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Xerox makes a bid for HP

An offer to takeover HP was made by Xerox, and like any news surrounding a potential takeover, shares for both firms went up.

However, raising money from the capital markets isn’t the only way companies fund their operations. Companies often engage in the practice of raising debt to get capital at a cheaper cost, without giving away a share of the profits. In this instance, the prospect of a buyout sent bond prices for both firms tumbling.

HP’s $1.2 billion bond offering due in 2041 fell about 6% to 106.24 cents on the dollar following a report in The Wall Street Journal about the possible acquisition. HP currently has a triple-B investment-grade credit rating, but Xerox has a double-B credit rating, which places it on the highest rung of the junk-debt category.

Xerox’s bond due 2039 fell to about 99 cents on the dollar from 104 cents on Tuesday, according to data from MarketAxess.

HP stock closed up 6.4% at $19.57, and Xerox closed up 3.6%, at $37.66.


US collected $7 billion in tariffs

While the US and China mull over the first phase of the trade deal, the US collected $7 billion in import tariffs in September on new duties that were placed on consumer goods and electronics. This marks a 9% increase from collections in August and a 59% increase from a year earlier.

However, while the US treasury has been busy collecting the bounty, the real price has been paid by businesses and consumers in both countries. This is exactly the reason why even the slightest of optimism surrounding trade talks is enough to push the S&P to all-time highs.

In the 12 months through September, the U.S. brought in more than $70 billion in tariffs, according to data from the Treasury Department. That figure is about double the amount of tariff revenue from before the trade war.

However, there are two sides to every trade, and the trade war is no exception. The United States’ Agriculture Department has had to pay subsidies to exporters of agricultural goods, who have perhaps suffered the most. Over $28 billion have been paid out to farmers in lieu of subsidies.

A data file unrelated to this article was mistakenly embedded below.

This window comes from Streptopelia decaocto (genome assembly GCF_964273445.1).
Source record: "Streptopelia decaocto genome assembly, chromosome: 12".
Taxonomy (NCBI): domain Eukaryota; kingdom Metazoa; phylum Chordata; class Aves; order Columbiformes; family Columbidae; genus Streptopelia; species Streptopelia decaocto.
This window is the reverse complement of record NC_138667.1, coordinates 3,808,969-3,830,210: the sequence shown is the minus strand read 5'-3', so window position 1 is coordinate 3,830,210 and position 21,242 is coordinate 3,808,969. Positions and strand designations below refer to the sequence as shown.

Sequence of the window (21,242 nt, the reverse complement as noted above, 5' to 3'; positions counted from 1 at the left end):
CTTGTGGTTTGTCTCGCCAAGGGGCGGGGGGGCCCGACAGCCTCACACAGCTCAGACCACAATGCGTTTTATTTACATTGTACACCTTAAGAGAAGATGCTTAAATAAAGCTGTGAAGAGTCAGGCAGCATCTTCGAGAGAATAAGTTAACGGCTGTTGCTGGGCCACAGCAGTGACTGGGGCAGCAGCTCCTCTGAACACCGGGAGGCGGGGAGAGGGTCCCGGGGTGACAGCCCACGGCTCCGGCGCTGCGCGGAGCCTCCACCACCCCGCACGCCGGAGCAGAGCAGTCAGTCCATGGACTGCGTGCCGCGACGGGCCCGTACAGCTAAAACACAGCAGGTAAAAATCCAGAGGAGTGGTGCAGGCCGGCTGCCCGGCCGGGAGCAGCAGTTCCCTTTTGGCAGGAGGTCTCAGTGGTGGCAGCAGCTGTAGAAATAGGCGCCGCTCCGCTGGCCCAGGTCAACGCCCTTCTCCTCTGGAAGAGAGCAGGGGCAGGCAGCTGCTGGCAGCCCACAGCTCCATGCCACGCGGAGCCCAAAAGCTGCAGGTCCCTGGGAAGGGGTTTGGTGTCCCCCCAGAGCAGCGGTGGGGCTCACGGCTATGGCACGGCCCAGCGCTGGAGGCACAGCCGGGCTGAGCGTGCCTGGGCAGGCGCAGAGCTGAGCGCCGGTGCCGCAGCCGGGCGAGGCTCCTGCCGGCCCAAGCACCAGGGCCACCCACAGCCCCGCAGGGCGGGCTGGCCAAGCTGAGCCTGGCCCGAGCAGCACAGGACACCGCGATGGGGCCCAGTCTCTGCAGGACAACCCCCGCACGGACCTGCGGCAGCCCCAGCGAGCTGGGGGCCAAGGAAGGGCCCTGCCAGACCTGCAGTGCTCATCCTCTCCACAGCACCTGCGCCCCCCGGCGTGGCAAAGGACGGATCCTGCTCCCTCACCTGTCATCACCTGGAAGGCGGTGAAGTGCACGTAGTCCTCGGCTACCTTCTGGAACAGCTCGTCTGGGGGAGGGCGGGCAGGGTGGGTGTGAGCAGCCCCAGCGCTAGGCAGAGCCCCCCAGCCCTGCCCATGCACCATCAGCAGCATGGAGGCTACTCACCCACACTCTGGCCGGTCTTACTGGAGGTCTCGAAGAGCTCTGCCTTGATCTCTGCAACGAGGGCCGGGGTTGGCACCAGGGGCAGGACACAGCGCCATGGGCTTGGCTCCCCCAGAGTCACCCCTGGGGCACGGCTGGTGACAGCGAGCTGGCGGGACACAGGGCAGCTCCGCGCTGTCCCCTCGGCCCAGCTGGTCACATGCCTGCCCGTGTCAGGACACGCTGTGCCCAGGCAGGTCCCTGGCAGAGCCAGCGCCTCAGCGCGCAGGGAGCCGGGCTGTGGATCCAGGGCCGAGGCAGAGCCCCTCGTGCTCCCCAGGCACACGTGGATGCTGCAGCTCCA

We spoke yesterday about China insuring itself against the trade war with its euro-bond offering and tariffs being the only leverage Trump has over China. Now, China has begun to turn the heat because it knows it’s got the leverage it needs to shake up the US economy. At this point, I don’t think that the ball is in Trump’s court since China could blow the deal and the S&P along with it in a matter of days.

Whether or not this will actually happen is something time will tell, but its certainly a possibility.


Sorry, WeFellInLove

It’s easy to ignore someone’s flaws when you fall in love. The red flags just look like flags when you’re looking at the world with rose-tinted glasses. Here’s a story about SoftBank founder and CEO Masayoshi Son moving on from his break-up with WeWork.

Masa states that his judgement about investing in WeWork was “really bad”. SoftBank’s vision fund wrote down its stake in the startup by ~$8.2 billion. The fund also wrote down the value of its Uber stake, totaling an operating loss of $9 billion for the quarter.

Look, investing is hard. I’m no Masa with $100 billion to spend in cash-burning startups, and the game is such that you can’t win every time. If you can, good for you. But more often than not, sometimes you win, sometimes you learn. But it’s important to look back at the past to see what you could have done better.

The lesson here isn’t necessarily “don’t burn money in cash-burning billion-dollar startups”, but rather be careful when you’re investing in a founder who is willing to buy the name of the firm he founded from himself for $6 million in personal profits. One might call him eccentric, but I’d say narcissistic fraud fits better.

Speaking of cash burning startups, I’m not against burning a lot of cash to attain massive growth. I’m against not having a clear path to profitability ahead. Uber’s financials last week showed us that the firm lost money, but it boosted revenues. It’s lockup expired today that flooded the market with shares investors weren’t willing to hold, sending the stock to an all-time low.

What very few people are talking about, however, is that Uber attained EBITDA profits on its core ride-sharing business. That’s right, it made money for a change. Whether or not it can continue to do is another question, but it seems like CEO Dara has learned to step up his game.


Disclaimer: ALWAYS DO YOUR OWN RESEARCH and consult with a licensed investment professional before making an investment. This communication should not be used as a basis for making any investment.

Arth Gupta

Arth is currently studying Philosophy and Economics at The University of British Columbia. He's a man of varied interests that range from existentialism to credit default swaps. If you're interested in grabbing a coffee, shoot him an email at arth@equity.guru

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